The program for 2003 and the DSA

In the light of the PRSP, the authorities have reassessed the main objective of their program for 2003. Consequently, the real GDP growth has been set at about 6.0 or 5.6 percent, while the consumer price will be contained at 2.4 percent and the current account deficit at 7 percent of GDP, close to the original projection. The 2003 budget seems appropriate as the revenue target consistent with the strong 2002 performance is attainable. The authorities are prepared to strengthening the tax and customs administrations, while containing the total government expenditure in 2003 at 21.7 percent of GDP.

In close collaboration with the Fund and World Bank staffs, my authorities have updated the debt sustainability analysis, which supports the completion point. The DSA is based on end-2001 debt data. The ratio of the NPV of debt to exports was previously determined at 148 percent at the decision point (including additional bilateral debt relief beyond enhanced HIPC Initiative assistance). However, it was adjusted tol55 percent at end-2001. The higher NPV ratio results from an unanticipated increase in the government borrowings but also from lower-than-projected export revenue due to lower international prices of cotton export as well as changes in the exchange rates. In order to avert increase recourse to borrowings which worsen the debt sustainability ratio, we would like to call for increase in the donors support to our authorities in form of grants. We should reiterate that presently all the completion point triggers are met. My authorities agree that concessional borrowing is essential to maintain the external debt on a sustainable path. To this end, they have moved forward to establishing a coordination committee in charge of monitoring debt policy and updating the DSA each year. Since then, they are prepared to maintain an appropriate balance between loans and grants.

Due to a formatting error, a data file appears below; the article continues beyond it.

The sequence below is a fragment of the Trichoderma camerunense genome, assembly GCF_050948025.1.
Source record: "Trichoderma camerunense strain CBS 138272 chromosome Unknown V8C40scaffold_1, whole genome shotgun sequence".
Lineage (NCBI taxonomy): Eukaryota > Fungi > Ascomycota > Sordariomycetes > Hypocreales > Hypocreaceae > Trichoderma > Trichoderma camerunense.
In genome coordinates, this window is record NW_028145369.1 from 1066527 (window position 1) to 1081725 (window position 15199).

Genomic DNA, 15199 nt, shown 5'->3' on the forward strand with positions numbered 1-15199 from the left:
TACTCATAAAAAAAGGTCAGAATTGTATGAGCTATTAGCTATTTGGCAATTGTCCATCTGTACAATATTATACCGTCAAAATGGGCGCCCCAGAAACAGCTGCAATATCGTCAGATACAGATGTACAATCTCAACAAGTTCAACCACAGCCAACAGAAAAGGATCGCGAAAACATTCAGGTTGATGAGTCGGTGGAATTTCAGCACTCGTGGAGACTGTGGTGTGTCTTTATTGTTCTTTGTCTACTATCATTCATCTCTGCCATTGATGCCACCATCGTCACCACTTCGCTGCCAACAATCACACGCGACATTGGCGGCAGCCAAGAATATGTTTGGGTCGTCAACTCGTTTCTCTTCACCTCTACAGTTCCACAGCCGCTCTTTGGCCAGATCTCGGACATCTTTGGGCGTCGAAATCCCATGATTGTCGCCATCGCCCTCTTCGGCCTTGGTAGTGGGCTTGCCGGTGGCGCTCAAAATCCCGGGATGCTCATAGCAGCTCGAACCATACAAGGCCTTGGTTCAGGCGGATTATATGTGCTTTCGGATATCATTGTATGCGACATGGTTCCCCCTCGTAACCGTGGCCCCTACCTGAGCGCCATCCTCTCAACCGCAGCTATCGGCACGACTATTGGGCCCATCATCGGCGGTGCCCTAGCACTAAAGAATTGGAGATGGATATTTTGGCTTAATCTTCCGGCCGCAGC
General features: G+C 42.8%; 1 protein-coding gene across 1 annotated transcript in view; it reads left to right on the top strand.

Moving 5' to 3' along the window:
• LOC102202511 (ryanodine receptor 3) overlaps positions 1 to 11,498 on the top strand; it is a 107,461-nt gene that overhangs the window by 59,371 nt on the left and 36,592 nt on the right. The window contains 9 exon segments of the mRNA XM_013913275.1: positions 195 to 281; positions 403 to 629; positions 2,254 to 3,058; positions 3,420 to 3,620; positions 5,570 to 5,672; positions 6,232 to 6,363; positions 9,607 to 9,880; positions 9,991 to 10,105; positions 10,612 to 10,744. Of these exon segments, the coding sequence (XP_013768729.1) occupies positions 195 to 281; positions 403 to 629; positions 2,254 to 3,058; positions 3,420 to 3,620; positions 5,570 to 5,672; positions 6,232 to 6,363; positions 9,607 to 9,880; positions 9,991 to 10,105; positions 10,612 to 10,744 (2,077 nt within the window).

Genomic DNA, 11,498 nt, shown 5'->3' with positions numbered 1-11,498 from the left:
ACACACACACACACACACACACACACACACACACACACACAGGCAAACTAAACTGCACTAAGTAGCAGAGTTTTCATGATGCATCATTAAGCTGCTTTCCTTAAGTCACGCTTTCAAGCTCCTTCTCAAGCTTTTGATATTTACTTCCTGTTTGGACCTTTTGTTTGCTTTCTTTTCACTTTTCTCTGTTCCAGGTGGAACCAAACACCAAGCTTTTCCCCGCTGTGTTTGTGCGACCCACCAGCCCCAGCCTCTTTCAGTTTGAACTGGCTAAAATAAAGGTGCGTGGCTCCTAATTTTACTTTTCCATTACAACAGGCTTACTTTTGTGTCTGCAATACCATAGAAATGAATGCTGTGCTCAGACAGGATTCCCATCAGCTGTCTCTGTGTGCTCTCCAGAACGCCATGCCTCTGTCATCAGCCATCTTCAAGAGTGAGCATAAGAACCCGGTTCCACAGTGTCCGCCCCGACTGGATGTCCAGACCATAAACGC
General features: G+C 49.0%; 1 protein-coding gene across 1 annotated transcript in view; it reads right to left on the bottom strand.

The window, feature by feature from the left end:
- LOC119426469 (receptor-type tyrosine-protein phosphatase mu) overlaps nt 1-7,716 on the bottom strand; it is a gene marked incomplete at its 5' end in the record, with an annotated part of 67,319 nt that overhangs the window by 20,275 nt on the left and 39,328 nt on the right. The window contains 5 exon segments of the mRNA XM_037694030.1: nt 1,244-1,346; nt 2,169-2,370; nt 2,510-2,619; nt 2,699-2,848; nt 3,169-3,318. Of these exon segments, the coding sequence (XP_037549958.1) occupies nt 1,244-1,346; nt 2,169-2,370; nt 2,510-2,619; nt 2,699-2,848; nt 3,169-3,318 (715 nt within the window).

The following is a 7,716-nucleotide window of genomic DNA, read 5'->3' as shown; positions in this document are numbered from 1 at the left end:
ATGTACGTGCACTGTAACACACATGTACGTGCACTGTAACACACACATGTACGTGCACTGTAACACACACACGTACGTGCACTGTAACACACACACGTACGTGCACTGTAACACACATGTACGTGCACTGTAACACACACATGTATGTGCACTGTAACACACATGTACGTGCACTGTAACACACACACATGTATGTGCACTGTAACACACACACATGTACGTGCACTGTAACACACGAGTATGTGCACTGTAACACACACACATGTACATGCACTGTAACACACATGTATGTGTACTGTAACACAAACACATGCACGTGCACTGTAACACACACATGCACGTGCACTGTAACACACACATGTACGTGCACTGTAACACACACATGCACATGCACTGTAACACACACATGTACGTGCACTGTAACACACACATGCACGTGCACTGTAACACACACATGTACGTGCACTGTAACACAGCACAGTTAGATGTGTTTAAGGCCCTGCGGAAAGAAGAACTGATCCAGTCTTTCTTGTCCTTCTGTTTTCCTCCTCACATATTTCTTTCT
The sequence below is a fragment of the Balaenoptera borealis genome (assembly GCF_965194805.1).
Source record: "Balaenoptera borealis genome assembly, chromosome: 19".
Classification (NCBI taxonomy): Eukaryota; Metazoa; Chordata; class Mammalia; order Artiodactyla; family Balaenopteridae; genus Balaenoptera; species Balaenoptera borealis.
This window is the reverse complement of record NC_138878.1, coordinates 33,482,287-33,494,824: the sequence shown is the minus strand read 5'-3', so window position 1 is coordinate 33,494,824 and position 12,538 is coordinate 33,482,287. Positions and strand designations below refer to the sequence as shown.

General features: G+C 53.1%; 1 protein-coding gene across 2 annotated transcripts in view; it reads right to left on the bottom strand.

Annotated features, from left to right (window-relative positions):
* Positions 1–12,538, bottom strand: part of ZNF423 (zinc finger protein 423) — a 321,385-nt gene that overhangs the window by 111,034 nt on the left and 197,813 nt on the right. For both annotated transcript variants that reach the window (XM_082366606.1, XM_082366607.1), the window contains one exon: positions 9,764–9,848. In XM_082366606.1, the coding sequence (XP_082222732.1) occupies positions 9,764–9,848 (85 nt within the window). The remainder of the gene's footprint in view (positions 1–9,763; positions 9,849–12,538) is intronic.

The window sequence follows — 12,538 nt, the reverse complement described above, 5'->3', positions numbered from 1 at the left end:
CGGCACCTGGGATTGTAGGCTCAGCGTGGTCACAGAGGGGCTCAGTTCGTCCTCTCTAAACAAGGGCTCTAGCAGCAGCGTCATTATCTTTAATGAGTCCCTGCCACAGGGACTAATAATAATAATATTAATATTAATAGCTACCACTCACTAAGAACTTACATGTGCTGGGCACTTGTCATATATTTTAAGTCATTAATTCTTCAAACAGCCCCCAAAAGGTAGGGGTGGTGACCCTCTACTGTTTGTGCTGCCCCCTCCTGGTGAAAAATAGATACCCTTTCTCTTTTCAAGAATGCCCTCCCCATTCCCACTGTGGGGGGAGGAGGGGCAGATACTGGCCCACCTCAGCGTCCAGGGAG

My Beninese authorities have met the conditions for reaching the completion point under the enhanced HIPC Initiative in accordance with the decision point document. Despite the impressive efforts made, they recognize that maintaining external debt sustainability will require a prudent borrowing policy. Moreover, my authorities remain determined to implement further structural reforms which are crucial to the promotion of a private-sector-led- growth, and social policy that supports poverty reduction and achieve the Millennium Development Goals. However, the poverty remains unabated. In the circumstances, my authorities would like to count on continued support of the donor community in terms of technical and financial assistance in their fight against the pervasive poverty in Benin.